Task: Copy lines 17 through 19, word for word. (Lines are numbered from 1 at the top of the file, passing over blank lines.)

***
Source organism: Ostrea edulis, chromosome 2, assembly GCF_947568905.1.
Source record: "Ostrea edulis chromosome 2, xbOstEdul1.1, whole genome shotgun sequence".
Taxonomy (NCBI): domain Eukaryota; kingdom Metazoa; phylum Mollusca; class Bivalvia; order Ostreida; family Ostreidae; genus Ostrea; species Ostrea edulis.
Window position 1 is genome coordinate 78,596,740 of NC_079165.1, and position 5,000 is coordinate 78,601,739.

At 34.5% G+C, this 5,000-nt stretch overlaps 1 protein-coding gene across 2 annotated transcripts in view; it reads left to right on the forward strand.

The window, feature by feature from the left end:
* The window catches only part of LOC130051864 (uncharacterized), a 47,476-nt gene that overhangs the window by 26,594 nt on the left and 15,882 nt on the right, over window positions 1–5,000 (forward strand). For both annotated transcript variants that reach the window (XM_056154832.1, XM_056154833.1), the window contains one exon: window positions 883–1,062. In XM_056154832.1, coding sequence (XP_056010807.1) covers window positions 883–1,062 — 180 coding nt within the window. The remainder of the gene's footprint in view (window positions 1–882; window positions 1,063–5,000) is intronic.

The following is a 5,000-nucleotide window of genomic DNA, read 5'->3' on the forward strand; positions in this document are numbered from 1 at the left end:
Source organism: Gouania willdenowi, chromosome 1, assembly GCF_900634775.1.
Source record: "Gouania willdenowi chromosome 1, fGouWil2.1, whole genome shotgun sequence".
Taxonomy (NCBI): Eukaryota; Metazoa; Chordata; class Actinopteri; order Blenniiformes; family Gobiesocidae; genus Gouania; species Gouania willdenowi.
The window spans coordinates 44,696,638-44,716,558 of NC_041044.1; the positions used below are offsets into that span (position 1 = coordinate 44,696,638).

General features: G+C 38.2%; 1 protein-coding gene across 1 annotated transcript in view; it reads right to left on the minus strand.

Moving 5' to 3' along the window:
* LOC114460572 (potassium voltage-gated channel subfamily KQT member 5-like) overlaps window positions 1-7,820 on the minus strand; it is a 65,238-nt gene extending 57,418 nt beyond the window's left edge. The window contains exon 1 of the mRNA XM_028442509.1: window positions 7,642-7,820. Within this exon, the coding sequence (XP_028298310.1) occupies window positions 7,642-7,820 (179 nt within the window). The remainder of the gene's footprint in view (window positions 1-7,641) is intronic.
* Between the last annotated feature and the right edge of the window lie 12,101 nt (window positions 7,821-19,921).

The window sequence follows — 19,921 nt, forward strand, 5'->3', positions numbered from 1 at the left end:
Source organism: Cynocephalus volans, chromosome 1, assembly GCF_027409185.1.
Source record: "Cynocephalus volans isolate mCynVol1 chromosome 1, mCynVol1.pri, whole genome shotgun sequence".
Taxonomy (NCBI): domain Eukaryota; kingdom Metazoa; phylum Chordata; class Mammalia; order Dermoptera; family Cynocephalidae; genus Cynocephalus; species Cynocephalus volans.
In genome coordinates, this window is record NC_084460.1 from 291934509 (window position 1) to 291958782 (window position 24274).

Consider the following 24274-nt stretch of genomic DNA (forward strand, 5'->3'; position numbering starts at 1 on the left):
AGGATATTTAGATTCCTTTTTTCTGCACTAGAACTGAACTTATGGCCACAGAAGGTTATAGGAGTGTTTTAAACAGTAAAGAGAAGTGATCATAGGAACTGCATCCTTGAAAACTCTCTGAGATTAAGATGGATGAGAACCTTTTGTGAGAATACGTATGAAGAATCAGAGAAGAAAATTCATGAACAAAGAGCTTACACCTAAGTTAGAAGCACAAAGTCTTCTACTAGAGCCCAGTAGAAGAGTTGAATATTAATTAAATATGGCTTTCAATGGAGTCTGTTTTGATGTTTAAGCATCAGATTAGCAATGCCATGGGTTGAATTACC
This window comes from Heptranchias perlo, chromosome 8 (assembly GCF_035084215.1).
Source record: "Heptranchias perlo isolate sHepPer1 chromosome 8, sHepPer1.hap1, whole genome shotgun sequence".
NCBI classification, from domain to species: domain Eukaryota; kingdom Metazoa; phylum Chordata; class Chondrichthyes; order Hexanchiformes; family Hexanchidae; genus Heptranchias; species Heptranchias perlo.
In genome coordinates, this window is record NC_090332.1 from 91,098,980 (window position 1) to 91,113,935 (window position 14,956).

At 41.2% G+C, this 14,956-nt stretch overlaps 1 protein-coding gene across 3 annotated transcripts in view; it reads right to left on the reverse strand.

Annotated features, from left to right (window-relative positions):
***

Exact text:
The window sequence follows — 19,921 nt, forward strand, 5'->3', positions numbered from 1 at the left end:
Source organism: Cynocephalus volans, chromosome 1, assembly GCF_027409185.1.
Source record: "Cynocephalus volans isolate mCynVol1 chromosome 1, mCynVol1.pri, whole genome shotgun sequence".